“It was just one of the goals, to minimize the percentage of dodgers,” he told Russian media outlet Ura.ru.
The bar on departing the country takes effect from the moment the draft notice is electronically sent. Military draft offices can register draftees in the military in their absence, ditching the current practice where conscripts and draftees appear in person to sign forms and undergo medical examinations.
The new measures come with mobilized soldiers from regions across Russia posting dozens of videos on Russian media complaining that they are sent to the slaughter in near-suicidal assaults on Ukrainian positions without adequate training, arms or equipment, a problem that has haunted Russia throughout the war.
State Duma member Andrei Lugovoi, one of the bill’s developers, said on Telegram that problems during last year’s mobilization operation had proved the need for a more efficient way of calling men up for military duty.
“There were so many complaints about the military registration and enlistment offices, people erroneously mobilized, and those who were able to hide under the pretext of a non-received summons,” he said. The bill allows the military to “put things in order” and “eliminate any inconsistency or erroneous actions in the future.”
The move to bar real estate sales makes it difficult for conscription evaders to flee the country without losing assets. It also means that those who fled Russia last year to avoid fighting in Ukraine will not be able to cash out of their Russian property.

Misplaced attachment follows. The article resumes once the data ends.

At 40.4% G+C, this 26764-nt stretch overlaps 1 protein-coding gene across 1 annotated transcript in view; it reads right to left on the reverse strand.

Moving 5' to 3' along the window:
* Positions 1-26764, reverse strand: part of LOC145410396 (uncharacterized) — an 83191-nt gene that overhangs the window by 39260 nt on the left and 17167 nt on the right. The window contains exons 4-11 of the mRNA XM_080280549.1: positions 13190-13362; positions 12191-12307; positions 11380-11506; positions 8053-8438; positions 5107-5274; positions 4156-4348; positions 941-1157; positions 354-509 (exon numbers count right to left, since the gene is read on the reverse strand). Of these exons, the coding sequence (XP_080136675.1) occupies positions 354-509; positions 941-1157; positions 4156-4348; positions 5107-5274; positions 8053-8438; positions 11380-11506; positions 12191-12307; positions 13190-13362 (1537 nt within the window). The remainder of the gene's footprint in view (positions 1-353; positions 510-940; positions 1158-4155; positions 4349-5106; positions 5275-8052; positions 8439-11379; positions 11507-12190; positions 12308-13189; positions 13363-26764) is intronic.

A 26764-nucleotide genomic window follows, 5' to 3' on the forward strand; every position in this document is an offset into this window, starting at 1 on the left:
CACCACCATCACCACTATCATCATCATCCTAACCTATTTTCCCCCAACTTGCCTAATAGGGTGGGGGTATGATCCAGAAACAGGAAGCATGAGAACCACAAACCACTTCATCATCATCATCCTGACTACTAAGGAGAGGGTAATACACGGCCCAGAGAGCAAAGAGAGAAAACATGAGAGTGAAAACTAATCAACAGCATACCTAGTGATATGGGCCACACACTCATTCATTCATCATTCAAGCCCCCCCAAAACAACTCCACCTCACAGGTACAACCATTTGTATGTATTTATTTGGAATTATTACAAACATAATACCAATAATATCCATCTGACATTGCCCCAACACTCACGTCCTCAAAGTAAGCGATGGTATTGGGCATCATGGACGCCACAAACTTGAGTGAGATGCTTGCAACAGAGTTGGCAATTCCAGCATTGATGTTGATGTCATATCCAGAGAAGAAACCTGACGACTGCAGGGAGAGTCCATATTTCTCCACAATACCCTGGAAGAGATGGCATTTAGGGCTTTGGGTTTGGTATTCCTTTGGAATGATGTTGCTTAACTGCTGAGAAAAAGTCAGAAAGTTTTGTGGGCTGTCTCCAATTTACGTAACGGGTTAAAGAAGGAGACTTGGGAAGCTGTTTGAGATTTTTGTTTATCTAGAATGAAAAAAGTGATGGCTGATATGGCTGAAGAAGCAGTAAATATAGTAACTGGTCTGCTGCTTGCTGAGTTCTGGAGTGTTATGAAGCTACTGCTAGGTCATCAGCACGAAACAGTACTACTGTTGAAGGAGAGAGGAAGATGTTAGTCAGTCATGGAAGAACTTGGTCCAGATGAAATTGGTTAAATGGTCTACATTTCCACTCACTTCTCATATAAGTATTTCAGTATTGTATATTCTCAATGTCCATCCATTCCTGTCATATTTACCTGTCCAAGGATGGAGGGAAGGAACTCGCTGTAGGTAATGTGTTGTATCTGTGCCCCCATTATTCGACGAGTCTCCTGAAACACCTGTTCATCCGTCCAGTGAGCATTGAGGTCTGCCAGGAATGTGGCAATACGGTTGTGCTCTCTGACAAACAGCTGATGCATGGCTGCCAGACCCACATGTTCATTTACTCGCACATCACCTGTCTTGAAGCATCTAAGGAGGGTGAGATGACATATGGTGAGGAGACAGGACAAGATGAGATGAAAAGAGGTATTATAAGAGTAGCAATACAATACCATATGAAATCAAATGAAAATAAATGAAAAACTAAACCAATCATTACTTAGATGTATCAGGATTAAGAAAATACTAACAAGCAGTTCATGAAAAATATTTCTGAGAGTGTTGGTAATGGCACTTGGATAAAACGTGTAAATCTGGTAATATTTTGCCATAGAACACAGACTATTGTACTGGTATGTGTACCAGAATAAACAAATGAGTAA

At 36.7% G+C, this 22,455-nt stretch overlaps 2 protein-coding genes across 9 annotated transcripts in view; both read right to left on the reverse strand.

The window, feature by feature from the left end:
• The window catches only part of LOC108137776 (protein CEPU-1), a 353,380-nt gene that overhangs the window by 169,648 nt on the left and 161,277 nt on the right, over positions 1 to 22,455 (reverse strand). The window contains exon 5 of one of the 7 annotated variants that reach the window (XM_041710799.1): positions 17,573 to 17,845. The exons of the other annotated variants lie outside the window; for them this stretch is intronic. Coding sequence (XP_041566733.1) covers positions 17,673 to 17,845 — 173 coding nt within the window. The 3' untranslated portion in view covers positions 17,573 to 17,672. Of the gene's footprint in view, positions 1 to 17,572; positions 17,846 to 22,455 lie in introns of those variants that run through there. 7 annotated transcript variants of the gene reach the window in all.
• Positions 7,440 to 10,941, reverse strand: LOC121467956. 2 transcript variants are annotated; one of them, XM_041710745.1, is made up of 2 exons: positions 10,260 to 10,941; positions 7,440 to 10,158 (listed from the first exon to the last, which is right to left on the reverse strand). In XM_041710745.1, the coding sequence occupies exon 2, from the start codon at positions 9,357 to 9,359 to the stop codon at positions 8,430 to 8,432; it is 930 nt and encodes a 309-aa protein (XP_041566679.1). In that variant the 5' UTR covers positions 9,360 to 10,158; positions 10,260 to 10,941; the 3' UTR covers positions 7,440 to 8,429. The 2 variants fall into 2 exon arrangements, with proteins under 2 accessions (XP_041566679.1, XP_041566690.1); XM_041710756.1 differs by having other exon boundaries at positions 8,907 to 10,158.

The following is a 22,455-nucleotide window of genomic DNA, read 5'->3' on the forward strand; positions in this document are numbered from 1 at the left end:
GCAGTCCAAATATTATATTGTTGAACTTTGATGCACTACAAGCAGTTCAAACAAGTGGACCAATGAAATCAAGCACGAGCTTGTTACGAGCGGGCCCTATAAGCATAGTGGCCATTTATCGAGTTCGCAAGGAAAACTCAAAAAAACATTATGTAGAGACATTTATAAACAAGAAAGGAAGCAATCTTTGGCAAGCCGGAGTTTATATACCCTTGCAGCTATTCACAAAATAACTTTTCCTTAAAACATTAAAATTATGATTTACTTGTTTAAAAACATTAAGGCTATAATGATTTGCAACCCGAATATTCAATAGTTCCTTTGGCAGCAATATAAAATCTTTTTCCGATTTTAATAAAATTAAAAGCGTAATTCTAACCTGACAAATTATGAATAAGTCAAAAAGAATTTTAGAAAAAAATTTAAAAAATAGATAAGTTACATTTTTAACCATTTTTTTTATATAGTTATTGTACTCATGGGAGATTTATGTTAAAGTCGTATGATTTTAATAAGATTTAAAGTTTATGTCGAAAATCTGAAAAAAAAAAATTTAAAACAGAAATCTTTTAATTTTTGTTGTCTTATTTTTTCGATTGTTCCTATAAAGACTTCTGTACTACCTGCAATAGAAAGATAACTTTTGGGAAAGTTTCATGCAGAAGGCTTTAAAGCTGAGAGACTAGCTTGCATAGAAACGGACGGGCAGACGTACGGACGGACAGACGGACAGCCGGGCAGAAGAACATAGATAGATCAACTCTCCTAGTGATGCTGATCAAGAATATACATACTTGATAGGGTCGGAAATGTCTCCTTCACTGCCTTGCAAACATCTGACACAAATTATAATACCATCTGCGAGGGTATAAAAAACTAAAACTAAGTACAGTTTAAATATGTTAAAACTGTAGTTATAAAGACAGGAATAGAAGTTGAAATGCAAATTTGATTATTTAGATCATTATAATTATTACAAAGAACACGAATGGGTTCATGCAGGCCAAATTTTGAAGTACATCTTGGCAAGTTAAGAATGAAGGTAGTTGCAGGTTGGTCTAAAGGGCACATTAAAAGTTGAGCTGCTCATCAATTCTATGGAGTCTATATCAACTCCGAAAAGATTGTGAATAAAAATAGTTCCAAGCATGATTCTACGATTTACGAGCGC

Although conscripts are not supposed to be deployed to combat zones, including Ukraine, those completing their compulsory military service have come under intense pressure from superiors to sign military contracts making them eligible for deployment to the front, according to Russian independent media interviews with the mothers of conscripts.
The war is hitting Russia’s economy, depleting the nation’s ranks of young workers. Last year’s combination of migrants fleeing Russia and the military call-up led to a sharp decline in the number of Russian workers younger than 35, which dropped by 1.3 million workers from 22.83 million, including mostly men, according to a study of Russian state statistics published on Tuesday in RBC newspaper. The drop was most apparent among workers ages 25 to 29, falling by 724,000 to 7.2 million workers.
Natalia Abbakumova contributed to this report.
Photo 1: Russian recruits board a train at a railway station in Prudboi, Russia, in September. (AP)
Photo 2: An army recruiting billboard with the words “Military service under contract” is outside Krasnodar, Russia, on March 23. (AP)